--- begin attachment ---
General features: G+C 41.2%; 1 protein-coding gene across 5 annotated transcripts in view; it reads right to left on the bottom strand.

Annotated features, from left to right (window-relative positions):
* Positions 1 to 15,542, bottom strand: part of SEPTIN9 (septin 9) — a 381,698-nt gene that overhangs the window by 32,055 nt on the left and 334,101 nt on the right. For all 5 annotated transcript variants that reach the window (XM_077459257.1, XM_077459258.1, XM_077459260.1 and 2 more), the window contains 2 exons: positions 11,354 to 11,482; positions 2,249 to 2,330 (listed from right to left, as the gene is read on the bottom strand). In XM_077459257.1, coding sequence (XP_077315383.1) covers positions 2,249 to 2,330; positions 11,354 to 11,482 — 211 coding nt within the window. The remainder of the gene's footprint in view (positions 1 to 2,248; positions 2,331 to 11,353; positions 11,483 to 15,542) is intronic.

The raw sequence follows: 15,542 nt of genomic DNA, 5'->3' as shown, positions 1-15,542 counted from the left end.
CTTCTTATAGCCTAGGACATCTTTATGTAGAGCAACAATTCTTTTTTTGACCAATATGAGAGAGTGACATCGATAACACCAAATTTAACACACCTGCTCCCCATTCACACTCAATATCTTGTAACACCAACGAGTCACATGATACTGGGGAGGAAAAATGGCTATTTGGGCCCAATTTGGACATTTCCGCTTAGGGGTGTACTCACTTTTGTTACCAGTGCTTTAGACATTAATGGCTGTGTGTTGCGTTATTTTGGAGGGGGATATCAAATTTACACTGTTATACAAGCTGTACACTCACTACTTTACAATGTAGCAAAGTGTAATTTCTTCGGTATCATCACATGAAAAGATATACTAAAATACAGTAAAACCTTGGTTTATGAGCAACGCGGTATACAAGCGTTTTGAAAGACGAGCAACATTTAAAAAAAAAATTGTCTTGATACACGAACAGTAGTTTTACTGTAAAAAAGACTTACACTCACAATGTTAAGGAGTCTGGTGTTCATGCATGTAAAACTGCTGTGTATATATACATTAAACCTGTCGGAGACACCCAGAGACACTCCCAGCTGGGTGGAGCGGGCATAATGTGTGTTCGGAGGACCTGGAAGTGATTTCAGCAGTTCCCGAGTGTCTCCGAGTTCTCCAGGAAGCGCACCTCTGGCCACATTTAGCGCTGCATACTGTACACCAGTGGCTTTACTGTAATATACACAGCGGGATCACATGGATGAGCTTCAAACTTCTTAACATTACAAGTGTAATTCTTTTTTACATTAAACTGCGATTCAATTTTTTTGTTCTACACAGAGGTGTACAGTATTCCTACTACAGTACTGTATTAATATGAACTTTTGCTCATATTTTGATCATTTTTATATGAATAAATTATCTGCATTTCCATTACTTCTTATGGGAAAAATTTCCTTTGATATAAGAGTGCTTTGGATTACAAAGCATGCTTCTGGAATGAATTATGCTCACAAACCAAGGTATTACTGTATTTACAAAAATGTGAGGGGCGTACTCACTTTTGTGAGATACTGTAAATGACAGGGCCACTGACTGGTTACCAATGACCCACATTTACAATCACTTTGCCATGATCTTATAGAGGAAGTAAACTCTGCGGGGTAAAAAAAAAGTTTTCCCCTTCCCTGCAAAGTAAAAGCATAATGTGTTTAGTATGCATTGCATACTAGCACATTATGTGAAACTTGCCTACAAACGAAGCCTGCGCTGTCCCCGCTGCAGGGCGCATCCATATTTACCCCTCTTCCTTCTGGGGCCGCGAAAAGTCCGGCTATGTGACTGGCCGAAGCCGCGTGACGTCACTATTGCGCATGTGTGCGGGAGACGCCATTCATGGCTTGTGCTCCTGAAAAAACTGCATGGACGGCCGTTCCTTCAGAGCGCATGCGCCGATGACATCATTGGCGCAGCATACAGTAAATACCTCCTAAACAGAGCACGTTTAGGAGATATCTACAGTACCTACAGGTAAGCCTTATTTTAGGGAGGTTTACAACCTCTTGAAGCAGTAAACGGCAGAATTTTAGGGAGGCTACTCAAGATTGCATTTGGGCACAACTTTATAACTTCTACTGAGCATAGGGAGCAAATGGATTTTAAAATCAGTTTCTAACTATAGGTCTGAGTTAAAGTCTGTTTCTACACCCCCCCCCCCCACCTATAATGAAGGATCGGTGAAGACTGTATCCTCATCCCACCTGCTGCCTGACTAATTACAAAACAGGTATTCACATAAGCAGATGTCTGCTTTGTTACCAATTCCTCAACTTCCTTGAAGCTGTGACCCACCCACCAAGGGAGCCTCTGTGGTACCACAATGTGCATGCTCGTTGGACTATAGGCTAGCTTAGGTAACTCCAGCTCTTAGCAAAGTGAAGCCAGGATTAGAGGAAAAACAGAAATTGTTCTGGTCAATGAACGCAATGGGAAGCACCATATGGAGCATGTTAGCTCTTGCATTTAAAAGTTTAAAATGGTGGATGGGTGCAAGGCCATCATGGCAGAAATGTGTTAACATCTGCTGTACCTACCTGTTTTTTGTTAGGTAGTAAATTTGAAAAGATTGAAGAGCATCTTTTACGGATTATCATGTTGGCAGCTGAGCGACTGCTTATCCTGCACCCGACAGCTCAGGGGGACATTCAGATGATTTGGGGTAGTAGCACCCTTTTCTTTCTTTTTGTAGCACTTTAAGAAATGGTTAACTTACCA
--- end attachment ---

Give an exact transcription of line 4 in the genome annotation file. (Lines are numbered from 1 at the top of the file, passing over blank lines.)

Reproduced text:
The raw sequence follows: 15,542 nt of genomic DNA, 5'->3' as shown, positions 1-15,542 counted from the left end.